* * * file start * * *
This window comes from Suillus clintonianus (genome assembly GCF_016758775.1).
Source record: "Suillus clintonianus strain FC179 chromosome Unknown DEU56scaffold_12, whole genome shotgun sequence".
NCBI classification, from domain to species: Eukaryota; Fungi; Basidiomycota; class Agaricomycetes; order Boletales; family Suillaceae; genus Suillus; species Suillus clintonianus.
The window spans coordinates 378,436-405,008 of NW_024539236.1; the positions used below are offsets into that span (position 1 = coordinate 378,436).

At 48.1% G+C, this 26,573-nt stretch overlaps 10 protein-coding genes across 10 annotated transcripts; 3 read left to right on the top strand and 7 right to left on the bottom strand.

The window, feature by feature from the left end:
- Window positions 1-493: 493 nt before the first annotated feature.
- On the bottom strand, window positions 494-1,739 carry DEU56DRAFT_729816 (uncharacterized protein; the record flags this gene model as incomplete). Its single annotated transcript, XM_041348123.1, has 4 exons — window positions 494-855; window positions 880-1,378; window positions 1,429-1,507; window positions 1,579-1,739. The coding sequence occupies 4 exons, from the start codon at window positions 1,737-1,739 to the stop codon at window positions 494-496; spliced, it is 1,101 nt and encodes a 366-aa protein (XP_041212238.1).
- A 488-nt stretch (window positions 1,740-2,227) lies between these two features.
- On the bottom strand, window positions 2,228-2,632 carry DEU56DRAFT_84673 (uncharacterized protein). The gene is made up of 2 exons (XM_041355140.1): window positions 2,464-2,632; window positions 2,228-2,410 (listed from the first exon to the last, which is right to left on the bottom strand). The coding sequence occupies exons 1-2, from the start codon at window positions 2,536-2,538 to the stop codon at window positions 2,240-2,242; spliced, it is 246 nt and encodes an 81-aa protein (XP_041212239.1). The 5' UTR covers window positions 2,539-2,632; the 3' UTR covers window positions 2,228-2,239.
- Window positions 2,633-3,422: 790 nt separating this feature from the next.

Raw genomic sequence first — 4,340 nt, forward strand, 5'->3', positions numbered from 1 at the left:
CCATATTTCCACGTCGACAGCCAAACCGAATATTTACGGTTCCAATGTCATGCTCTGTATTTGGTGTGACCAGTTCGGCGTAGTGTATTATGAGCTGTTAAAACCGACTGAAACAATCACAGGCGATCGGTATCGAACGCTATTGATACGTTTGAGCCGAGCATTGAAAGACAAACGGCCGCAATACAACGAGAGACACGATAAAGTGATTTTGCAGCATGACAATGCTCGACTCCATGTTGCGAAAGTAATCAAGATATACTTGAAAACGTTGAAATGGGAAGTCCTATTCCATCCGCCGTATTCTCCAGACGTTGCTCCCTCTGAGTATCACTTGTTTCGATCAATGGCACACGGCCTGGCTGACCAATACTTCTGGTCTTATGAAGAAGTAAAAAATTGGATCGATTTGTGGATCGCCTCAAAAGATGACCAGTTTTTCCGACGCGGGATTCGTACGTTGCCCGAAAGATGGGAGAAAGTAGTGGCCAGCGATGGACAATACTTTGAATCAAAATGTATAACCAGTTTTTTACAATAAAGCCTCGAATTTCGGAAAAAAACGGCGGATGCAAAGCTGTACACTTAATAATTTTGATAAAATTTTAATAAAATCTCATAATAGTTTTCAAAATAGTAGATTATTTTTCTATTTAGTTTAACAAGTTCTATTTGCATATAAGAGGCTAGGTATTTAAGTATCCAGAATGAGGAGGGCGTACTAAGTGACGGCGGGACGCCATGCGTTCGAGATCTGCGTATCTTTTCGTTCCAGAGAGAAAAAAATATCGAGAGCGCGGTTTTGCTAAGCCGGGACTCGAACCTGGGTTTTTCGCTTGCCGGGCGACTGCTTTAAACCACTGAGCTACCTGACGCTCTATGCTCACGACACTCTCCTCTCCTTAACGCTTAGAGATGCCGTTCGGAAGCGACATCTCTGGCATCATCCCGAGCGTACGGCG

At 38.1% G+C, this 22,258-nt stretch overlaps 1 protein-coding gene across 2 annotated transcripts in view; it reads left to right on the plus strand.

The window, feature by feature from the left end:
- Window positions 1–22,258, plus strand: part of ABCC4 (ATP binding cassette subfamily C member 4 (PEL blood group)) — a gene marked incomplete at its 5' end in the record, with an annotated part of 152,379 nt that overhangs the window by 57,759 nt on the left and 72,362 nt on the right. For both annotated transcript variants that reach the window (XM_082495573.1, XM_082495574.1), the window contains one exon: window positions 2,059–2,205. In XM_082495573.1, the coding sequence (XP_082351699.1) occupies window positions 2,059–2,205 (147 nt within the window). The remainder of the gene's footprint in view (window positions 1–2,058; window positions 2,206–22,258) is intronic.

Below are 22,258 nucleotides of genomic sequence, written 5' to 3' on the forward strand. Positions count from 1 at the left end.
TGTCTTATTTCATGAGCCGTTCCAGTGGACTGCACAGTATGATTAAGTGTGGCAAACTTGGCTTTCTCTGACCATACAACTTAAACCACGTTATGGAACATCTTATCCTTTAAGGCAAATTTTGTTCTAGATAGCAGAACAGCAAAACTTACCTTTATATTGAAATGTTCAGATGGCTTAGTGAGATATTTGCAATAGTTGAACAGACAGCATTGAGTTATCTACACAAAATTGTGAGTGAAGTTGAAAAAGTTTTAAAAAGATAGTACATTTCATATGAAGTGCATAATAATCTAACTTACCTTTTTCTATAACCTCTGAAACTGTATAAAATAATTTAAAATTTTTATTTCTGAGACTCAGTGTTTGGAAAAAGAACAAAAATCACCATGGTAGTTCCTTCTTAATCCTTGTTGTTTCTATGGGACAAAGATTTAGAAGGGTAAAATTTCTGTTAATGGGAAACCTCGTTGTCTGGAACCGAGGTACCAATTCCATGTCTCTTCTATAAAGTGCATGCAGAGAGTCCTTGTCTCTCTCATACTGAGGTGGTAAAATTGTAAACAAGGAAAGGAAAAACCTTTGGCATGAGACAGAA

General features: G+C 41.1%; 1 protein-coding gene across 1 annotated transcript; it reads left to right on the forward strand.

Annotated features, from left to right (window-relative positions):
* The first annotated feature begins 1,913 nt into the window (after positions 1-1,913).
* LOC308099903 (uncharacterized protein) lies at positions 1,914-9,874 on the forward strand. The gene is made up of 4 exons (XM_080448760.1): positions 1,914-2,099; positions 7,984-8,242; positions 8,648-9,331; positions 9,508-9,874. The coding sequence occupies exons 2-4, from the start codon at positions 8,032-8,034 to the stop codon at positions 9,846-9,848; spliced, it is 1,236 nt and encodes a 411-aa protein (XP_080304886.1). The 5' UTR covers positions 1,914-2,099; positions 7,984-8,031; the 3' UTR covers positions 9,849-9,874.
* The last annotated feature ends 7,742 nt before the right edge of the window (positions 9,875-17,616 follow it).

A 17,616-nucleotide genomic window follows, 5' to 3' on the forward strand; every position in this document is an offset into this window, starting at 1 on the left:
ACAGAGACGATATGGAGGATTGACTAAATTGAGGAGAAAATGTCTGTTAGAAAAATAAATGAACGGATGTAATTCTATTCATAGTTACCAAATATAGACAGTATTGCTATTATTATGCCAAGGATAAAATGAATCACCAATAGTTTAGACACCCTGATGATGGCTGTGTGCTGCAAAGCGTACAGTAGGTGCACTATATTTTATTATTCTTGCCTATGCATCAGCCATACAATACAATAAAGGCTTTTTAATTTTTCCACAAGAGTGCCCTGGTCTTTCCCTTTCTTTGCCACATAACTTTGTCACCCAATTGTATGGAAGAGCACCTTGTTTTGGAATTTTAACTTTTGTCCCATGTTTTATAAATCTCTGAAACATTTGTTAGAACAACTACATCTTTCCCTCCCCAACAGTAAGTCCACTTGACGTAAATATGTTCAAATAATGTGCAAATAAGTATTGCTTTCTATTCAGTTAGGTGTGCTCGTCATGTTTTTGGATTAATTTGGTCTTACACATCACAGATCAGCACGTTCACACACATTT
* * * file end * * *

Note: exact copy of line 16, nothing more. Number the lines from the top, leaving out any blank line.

- Window positions 1–22,258, plus strand: part of ABCC4 (ATP binding cassette subfamily C member 4 (PEL blood group)) — a gene marked incomplete at its 5' end in the record, with an annotated part of 152,379 nt that overhangs the window by 57,759 nt on the left and 72,362 nt on the right. For both annotated transcript variants that reach the window (XM_082495573.1, XM_082495574.1), the window contains one exon: window positions 2,059–2,205. In XM_082495573.1, the coding sequence (XP_082351699.1) occupies window positions 2,059–2,205 (147 nt within the window). The remainder of the gene's footprint in view (window positions 1–2,058; window positions 2,206–22,258) is intronic.